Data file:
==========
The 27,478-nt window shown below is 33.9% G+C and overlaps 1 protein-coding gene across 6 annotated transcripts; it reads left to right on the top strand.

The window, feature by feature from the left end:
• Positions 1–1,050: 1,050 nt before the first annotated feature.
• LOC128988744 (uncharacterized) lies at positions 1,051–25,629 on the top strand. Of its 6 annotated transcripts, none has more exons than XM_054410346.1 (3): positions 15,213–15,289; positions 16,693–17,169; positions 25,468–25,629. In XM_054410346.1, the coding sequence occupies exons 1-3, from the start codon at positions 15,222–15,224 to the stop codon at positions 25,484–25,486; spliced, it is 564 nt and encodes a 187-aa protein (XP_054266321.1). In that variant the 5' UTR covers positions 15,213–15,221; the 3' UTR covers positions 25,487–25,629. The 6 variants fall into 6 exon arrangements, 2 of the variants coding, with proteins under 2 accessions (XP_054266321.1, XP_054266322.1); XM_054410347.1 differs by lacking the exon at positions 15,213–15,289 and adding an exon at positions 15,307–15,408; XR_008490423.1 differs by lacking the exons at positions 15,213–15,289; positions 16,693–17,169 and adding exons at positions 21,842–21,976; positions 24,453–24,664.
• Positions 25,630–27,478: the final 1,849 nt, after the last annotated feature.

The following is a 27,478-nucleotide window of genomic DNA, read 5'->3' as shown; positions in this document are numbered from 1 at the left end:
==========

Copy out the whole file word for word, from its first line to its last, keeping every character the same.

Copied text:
The 27,478-nt window shown below is 33.9% G+C and overlaps 1 protein-coding gene across 6 annotated transcripts; it reads left to right on the top strand.

The window, feature by feature from the left end:
• Positions 1–1,050: 1,050 nt before the first annotated feature.
• LOC128988744 (uncharacterized) lies at positions 1,051–25,629 on the top strand. Of its 6 annotated transcripts, none has more exons than XM_054410346.1 (3): positions 15,213–15,289; positions 16,693–17,169; positions 25,468–25,629. In XM_054410346.1, the coding sequence occupies exons 1-3, from the start codon at positions 15,222–15,224 to the stop codon at positions 25,484–25,486; spliced, it is 564 nt and encodes a 187-aa protein (XP_054266321.1). In that variant the 5' UTR covers positions 15,213–15,221; the 3' UTR covers positions 25,487–25,629. The 6 variants fall into 6 exon arrangements, 2 of the variants coding, with proteins under 2 accessions (XP_054266321.1, XP_054266322.1); XM_054410347.1 differs by lacking the exon at positions 15,213–15,289 and adding an exon at positions 15,307–15,408; XR_008490423.1 differs by lacking the exons at positions 15,213–15,289; positions 16,693–17,169 and adding exons at positions 21,842–21,976; positions 24,453–24,664.
• Positions 25,630–27,478: the final 1,849 nt, after the last annotated feature.

The following is a 27,478-nucleotide window of genomic DNA, read 5'->3' as shown; positions in this document are numbered from 1 at the left end: